Discover the Hidden, the Ten Types of Imagery You Can Use to Improve Performance
The psychologists tell us that images are constantly created even with the eyes open. However, these are not perceived as real in that the source is not our eyes. A special type of imagery important to leadership vision is Imagination.
Having imagination means first see something that is yet to exist. But it could exist if the right actions were taken. An example, a person might imagine what would happen prior to meeting with their boss. This is an important aspect of a leadership vision.
“You face a choice in life. You can do what you are told by parents and the bosses tell you or you can define a vision for yourself.” — Murray Johannsen
“Too much verbalization can cause frustration and anxiety. A single correct image is worth more than tons of verbiage, which overloads and restricts the performer’s mind.” — (Garfield, 1984 page 80).
The most common misconception about mental imagery is that you must be able to visualize with great clarity and vividness in order to be effective. In fact, vividness of imagery is not nearly as important as control of it.
Don’t be concerned if, you “see” only a fragment of an image. Just this fragment can trigger a subconscious association with the big picture, which very subtly brings in and involves more of your senses.
Characteristics of Imagery
Mental imagery can be defined according to a different characteristics Cratty (1989).
Numbers of Sensory Modes
Definition: Whether the images has other senses embedded in it. For example an image often has other sensory modes embedded in it. There might be sounds and feelings. An image can bring up emotions such as fear or happiness.
Definition: Whether the image can be manipulated by zooming, enlarging, rotating, shrinking etc. In a daydream, everything is controllable. However, most people find dreams to have the exact opposite characteristic.
Definition: The degree of clarity of the image, whether it is fuzzy, or clear and unambiguous. Many people first start out with the images being vague and then through practice, the images becomes more vivid.
Ten Types of Imagery
In contrast to physical objects, mental images have great flexibility and mutability. There are 7 kinds of mental imagery.
Images experienced just before sleep. These are images usually extremely vivid.
Everyone dreams but few people remember them. While there are a few outliers who think dreams have no meaning, most of the experts would say that a dream packs significant meaning into the form of images.
These are mental images occurring just as you are waking up. These images are typically extremely vivid.
This is the most common type of images we experience. We see a picture in with the eyes and we reproduce it.
Symbols are practicularily interesting images because they they have two types of meaning. The first is the obvious one. But it also packs hidden meaning, a meaning few people understand or even realize exists. Some refer to this as having a literal and a figurative meaning.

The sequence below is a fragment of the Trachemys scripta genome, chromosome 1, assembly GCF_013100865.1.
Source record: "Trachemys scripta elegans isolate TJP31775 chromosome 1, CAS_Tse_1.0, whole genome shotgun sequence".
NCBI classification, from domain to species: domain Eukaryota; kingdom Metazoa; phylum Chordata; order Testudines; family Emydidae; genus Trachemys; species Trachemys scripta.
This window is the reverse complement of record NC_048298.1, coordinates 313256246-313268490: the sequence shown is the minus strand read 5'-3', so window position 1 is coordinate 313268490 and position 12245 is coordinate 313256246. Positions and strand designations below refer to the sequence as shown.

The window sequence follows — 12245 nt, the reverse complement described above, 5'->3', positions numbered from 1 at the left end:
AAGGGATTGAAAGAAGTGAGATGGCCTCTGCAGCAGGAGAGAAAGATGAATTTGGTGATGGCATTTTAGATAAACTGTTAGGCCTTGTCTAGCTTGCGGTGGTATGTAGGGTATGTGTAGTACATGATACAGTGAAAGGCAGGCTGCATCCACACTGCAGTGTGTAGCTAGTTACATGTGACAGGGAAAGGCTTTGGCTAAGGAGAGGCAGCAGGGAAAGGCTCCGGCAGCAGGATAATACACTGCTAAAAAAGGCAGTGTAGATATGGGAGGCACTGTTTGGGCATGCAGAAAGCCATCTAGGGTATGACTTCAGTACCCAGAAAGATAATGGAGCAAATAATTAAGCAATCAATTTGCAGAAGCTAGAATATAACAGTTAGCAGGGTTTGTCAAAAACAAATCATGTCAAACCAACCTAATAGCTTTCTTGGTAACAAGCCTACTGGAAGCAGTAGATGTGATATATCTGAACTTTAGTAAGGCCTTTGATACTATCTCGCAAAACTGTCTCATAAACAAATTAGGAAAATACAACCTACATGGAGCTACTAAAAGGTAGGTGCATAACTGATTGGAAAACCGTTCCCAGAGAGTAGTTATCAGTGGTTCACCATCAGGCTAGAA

For example, let’s say that in a dream, there is a symbol of a two-story house with a basement. It could represent your real house, the one you actually live in. But it could also represent your mind: the group floor is the Ego, while the basement is represents the unconscious. But then, what might the second story represent? A part of the mind like Superego? Something else?
Religious and Mystical Imagery
Throughout history, famous religious leaders such as Paul, Mohammed, Buddha, the Sufi prophets and Christians Saints such as Mother Teresa have experienced extraordinary images—images that have a strong psychological and emotional impact. It’s not only famous people, but a number of ordinary people have similar experiences. In many cases, these images include symbols that have hidden meaning attached to them. Here is an example on one such vision.
In 1947 Mother Teresa was shown a vision in three parts. In the first scene she saw the painful plight of the poor and the yet greater inner poverty that was hidden beneath their material poverty…they were reaching out to her.
In the second scene, Mother Teresa saw the same crowd of the poor…Our Lady was there in the midst of them and Mother Teresa was kneeling at her side; she heard her say: “Take care of them…they are mine…bring them to Jesus…carry them to Jesus…fear not…teach them to say the rosary…the family rosary, and all will be well…fear not…Jesus and I will be with you and your children.”
In the third scene was the same crowd again and they were covered with darkness. There in the midst of an anguished crowd that seemed unaware of His presence, was Jesus on the Cross. Our Lady was before Him…and Jesus said to Mother Teresa: “I have asked you…she, My Mother has asked you. Will you refuse to do this for me…to take care of them, to bring them to Me?” (O’Brien, 2008)
All people have fantasies, many have dreams but few have vision. A vision is not a dream, it is not a fantasy. For mental imagery to be a consider a vision, there must be a focus on: